Higher Ocrelizumab Exposure May Better Control Disability Progression in MS

Higher levels of ocrelizumab are associated with a lower risk for disability progression in patients with relapsing and primary progressive MS.

At higher levels, ocrelizumab exposure is associated with lower rates of disability progression among patients with multiple sclerosis (MS), according to study findings published in the journal Neurology Neuroimmunology & Neuroinflammation.

An intravenous dose of ocrelizumab at 600 mg every 6 months has been associated with significant benefits for reducing disability progression. In the literature, body mass index (BMI)-by-treatment interactions have been reported, suggesting that higher ocrelizumab exposure among patients with lower BMIs (≤25 kg/m2) leads to more pronounced effects.

To better explore this relationship, researchers sourced data from 3 pivotal phase 3 trials: the OPERA I (ClinicalTrials.gov Identifier: NCT01247324), OPERA II (ClinicalTrials.gov Identifier: NCT01412333), and ORATORIO (ClinicalTrials.gov Identifier: NCT01194570). The outcomes of interest in this analysis were 24-week confirmed disability progression (CDP), magnetic resonance imaging (MRI) outcomes, and adverse events among ocrelizumab exposure quartile groups. Disability progression was measured using the Expanded Disability Status Scale (EDSS) and ocrelizumab exposure was defined as the average ocrelizumab serum concentration.

Stratified by ocrelizumab exposure, patients were divided into 4 quartiles with each quartile comprised 196-197 patients with relapsing MS (RMS) and 120-121 patients with primary progressive MS (PPMS). The ocrelizumab serum concentrations among the RMS and PPMS groups were:

  • <15.4 mg/mL and <15.8 mg/mL for quartile 1;
  • 15.4-<18.7 mg/mL and 15.8-<18.9 mg/mL for quartile 2;
  • 18.7-<22.2 mg/mL and 18.9-<23.2 mg/mL for quartile 3, and
  • ³22.2 mg/mL and ³23.2 mg/mL for quartile 4, respectively.
Higher ocrelizumab exposure and greater B-cell depletion may be important for the control of disability progression.

In general, quartiles 1 and 2 had more patients who were men, had higher BMI, and lived in the United States.

In RMS, there was a trend that higher B-cell levels associated with greater CDP rates at week 24 and compared with the control group, patients with greater reductions in B-cell levels had greater risk reduction in disability at 24 weeks (hazard ratio [HR], 0.38 vs 0.73).

The 24-week CDP outcome was more favorable with higher ocrelizumab exposure, in which quartiles 4 (hazard ratio [HR], 0.34; 95% CI, 0.17-0.70; P =.004) and 3 (HR, 0.47; 95% CI, 0.25-0.87; P =.002) were favored over the comparator arm among patients with RMS and quartile 4 (HR, 0.55; 95% CI, 0.36-0.83; P =.005) was favored among the patients with PPMS. A significant treatment-by-BMI effect was observed among the RMS group (P =.016) but not the PPMS group (P =.39).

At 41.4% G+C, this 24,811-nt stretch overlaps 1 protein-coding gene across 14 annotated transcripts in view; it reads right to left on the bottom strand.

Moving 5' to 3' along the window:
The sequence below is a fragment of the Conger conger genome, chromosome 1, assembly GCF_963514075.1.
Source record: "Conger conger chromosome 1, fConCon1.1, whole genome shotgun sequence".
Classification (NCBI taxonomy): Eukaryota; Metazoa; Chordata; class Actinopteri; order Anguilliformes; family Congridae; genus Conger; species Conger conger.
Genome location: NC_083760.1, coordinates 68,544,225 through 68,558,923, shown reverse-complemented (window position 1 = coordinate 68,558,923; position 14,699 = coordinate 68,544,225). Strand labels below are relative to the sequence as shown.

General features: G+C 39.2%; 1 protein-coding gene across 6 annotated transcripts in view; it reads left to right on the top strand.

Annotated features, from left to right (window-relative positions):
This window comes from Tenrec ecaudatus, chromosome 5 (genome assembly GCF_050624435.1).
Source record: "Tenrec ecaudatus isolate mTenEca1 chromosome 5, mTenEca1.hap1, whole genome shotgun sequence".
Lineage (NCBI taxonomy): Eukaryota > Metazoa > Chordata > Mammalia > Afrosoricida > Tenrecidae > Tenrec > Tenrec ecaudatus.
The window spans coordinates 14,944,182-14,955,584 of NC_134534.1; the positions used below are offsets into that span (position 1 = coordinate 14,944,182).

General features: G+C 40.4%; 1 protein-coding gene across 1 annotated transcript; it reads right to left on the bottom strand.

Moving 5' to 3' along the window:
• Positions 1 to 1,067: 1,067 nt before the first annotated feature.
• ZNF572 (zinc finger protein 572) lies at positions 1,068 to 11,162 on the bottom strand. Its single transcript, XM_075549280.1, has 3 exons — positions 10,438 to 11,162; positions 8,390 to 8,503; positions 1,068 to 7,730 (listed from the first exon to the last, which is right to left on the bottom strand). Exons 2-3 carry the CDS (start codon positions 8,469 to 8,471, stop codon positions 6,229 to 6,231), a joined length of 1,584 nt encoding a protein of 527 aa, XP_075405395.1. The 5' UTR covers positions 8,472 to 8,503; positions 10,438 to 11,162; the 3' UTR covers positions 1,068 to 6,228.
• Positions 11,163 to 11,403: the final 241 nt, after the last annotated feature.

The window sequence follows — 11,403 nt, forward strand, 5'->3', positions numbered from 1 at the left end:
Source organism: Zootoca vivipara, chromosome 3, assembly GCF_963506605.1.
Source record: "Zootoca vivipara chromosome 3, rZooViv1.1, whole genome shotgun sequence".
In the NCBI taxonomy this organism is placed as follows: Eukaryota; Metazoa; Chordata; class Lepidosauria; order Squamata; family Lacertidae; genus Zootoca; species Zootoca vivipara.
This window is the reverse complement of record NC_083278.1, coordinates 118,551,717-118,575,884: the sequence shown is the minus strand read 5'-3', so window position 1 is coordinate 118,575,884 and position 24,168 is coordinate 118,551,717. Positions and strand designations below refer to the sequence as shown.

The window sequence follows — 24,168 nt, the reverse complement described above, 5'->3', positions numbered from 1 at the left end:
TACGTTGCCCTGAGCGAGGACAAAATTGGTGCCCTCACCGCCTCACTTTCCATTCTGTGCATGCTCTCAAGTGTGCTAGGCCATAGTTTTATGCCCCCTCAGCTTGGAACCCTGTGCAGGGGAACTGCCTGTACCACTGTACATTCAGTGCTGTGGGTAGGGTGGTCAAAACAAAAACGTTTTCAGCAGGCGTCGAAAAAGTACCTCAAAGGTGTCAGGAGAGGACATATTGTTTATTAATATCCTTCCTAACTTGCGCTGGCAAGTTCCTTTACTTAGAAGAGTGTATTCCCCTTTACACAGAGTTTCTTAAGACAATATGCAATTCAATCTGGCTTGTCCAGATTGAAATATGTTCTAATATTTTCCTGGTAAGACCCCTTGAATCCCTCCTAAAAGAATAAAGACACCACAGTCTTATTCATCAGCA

After pooling quartiles 1 with 2 and 3 with 4, high ocrelizumab exposure associated with a lower rate of new and enlarging T2 lesions (rate ratio [RR], 0.46; 95% CI, 0.24-0.86; P =.01) and the percentage change in white matter volume (mean difference [MD], -0.18; 95% CI, -0.31 to -0.04; P =.0111) compared with the low exposure groups among patients with RMS relative to the trial’s comparator treatment group.

Among quartiles 1 and 4, the rates of:

  • serious adverse events (rate, RMS: 5.5 vs 2.2 per 100 person-years [py]; PPMS: 12.1 vs 7.5 per 100 py);
  • infections (rate, RMS: 80.9 vs 83.6 per 100 py; PPMS: 73.7 vs 75.7 per 100 py);
  • serious infection (rate, RMS: 1.7 vs 0.6 per 100 py; PPMS: 2.7 vs 1.9 per 100 py); and
  • infusion-related reactions (rate, RMS: 41.2% vs 34.0%; PPMS: 39.2% vs 38.8%) did not differ significantly, respectively.

The major limitation of this study was the pooling of data from distinct trials.

Researchers noted, “A consistent trend of higher ocrelizumab exposure leading to greater reduction in risk of CDP was observed, particularly in the relapsing MS trials, and was not associated with a higher rate of adverse events.”

“Higher ocrelizumab exposure and greater B-cell depletion may be important for the control of disability progression,” they concluded.

Disclosure: Some study authors declared affiliations with biotech, pharmaceutical, and/or device companies. Please see the original reference for a full list of authors’ disclosures.

This article originally appeared on Neurology Advisor


Hauser SL, Bar-Or A, Weber MS, et al. Association of higher ocrelizumab exposure with reduced disability progression in multiple sclerosis. Neurol Neuroimmunol Neuroinflamm. Published online February 15, 2023. doi:10.1212/NXI.0000000000200094